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Review
. 2015;51:82-94.
doi: 10.1540/jsmr.51.82.

Activation of 5-HT4 Receptors Facilitates Neurogenesis of Injured Enteric Neurons at an Anastomosis in the Lower Gut

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Free PMC article
Review

Activation of 5-HT4 Receptors Facilitates Neurogenesis of Injured Enteric Neurons at an Anastomosis in the Lower Gut

Miyako Takaki et al. J Smooth Muscle Res. .
Free PMC article

Abstract

Two-photon microscopy (2PM) can enable high-resolution deep imaging of thick tissue by exciting a fluorescent dye and protein at anastomotic sites in the mouse small intestine in vivo. We performed gut surgery and transplanted neural stem cells (NSC) from the embryonic central nervous system after marking them with the fluorescent cell linker, PKH26. We found that neurons differentiated from transplanted NSC (PKH [+]) and newborn enteric neurons differentiated from mobilized (host) NSC (YFP [+]) could be localized within the granulation tissue of anastomoses. A 5-HT4-receptor agonist, mosapride citrate (MOS), significantly increased the number of PKH (+) and YFP (+) neurons by 2.5-fold (P<0.005). The distribution patterns of PKH (+) neurons were similar to those of YFP (+) neurons. On the other hand, the 5-HT4-receptor antagonist, SB-207266 abolished these effects of MOS. These results indicate that neurogenesis from transplanted NSC is facilitated by activation of 5-HT4-receptors. Thus, a combination of drug administration and cell transplantation could be more beneficial than exclusive cell transplantation in treating Hirschsprung's disease and related disorders including post rectal cancer surgery. The underlying mechanisms for its action were explored using immunohistochemistry of the longitudinal mouse ileum and rat rectal preparations including an anastomosis. MOS significantly increased the number of new neurons, but not when co-administered with either of a protein tyrosine kinase receptor, c-RET two inhibitors. The c-RET signaling pathway contributes to enteric neurogenesis facilitated by MOS. In the future, we would perform functional studies of new neurons over the thick granulation tissue at anastomoses, using in vivo imaging with 2PM and double transgenic mice expressing a calcium indicator such as GCaMP6 and channelrhodopsin.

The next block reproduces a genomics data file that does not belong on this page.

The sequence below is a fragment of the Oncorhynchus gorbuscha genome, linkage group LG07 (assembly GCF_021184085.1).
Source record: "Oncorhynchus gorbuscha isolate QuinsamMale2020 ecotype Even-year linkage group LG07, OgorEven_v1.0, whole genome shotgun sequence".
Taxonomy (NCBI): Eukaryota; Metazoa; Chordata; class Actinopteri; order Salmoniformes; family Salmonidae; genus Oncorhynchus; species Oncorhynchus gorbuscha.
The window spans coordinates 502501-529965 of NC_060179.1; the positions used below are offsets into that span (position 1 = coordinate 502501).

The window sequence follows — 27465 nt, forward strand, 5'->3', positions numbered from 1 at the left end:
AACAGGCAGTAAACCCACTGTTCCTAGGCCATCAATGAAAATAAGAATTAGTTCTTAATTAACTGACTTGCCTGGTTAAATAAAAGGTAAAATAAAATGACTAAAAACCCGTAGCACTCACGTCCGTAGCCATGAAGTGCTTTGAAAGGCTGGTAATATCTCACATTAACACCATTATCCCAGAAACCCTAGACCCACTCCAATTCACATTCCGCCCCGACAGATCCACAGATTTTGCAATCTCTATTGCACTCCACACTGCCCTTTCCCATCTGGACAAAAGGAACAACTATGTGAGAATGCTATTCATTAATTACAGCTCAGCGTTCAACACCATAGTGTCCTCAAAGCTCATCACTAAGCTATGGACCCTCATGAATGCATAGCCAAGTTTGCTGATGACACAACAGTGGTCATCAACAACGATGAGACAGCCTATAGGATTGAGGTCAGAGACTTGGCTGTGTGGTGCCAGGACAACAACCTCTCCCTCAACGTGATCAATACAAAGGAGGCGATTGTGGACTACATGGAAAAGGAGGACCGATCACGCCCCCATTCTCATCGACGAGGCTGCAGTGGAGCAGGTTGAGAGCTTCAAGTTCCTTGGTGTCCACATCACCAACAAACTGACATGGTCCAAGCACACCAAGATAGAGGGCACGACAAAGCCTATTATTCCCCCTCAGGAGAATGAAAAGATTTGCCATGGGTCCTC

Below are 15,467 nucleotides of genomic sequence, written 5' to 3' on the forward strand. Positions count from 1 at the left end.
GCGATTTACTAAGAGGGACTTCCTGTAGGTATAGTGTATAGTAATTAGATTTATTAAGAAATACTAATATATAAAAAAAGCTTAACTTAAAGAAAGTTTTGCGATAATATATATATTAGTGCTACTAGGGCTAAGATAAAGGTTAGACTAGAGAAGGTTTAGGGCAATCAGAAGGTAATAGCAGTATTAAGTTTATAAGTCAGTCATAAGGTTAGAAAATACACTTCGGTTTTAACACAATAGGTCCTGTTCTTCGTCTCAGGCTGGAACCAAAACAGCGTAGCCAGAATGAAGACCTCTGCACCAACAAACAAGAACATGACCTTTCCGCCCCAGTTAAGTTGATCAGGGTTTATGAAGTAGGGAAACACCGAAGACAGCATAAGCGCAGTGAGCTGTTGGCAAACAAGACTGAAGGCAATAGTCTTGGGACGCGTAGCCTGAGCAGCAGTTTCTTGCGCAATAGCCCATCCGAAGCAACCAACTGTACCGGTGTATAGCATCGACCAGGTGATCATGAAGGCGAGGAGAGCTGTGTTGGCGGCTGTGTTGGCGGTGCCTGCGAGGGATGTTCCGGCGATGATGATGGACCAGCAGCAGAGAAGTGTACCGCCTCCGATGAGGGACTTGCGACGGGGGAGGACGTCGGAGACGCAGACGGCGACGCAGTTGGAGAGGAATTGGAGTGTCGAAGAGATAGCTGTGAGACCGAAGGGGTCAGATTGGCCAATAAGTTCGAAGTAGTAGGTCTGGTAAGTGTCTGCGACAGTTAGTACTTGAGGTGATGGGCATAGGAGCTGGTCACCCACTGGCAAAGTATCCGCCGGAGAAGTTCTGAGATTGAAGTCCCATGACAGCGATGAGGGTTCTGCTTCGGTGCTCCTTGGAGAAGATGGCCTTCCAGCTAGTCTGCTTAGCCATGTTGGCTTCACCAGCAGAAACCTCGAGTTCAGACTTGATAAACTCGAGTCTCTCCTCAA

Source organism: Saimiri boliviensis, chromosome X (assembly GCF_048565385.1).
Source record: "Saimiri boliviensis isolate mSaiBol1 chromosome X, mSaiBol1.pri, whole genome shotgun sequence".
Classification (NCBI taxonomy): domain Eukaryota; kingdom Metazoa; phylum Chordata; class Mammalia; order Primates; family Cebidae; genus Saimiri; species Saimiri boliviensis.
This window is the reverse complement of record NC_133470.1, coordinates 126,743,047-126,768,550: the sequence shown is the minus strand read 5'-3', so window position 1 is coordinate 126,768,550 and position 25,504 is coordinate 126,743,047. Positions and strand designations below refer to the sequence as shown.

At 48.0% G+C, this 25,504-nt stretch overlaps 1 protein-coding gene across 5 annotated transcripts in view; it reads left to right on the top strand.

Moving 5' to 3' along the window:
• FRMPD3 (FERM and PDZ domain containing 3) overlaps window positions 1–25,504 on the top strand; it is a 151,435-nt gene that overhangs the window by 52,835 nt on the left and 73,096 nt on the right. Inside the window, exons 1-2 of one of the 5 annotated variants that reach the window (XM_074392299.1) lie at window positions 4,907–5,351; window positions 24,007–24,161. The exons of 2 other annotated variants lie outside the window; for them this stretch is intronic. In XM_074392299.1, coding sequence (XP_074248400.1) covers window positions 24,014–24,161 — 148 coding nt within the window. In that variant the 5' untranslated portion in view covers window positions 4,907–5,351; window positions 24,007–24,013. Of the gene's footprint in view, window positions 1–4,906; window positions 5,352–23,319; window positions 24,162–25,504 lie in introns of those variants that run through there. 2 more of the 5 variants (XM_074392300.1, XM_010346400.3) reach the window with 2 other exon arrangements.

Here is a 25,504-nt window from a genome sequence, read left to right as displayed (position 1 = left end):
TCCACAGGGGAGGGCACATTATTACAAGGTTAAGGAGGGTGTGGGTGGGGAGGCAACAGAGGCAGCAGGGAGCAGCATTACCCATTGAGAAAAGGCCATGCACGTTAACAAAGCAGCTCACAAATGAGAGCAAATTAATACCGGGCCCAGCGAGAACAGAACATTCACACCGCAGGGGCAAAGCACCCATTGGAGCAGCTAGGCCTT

Figures

Fig. 1.
Fig. 1.
Brain-derived neurotrophic factor (BDNF) facilitates c-ret expression in day 4, and an embryoid body (EB) in hanging drop culture and ES gut. Immunoreactivity associated with trkB, c-ret, sox9 and p75, but no NF or c-kit immunoreactivity, was identified after 4 days, treated with BDNF (BDNF+Day 4). No trkB, c-ret, NF, c-kit, sox9 or p75 immunoreactivity was seen after 4 days if not treated with BDNF (BDNF–Day 4). Immunoreactivity associated with trkB and c-ret, but no NF, c-kit, sox9 or p75 immunoreactivity, was identified in an EB treated with BDNF (BDNF+EB). No trkB, c-ret, NF c-kit, sox9 or p75 immunoreactivity was seen in another EB not treated with BDNF (BDNF–EB). C-ret immunoreactivity was apparent in an ES gut differentiated from EB (BDNF+) after 2 weeks in outgrowth culture (BDNF+ES gut). No c-ret immunoreactivity was detected in ES guts differentiated from EB (BDNF–) after 2 weeks in outgrowth culture (BDNF–ES gut). This figure was reproduced and modified from ref. (1) with permission.
Fig. 2.
Fig. 2.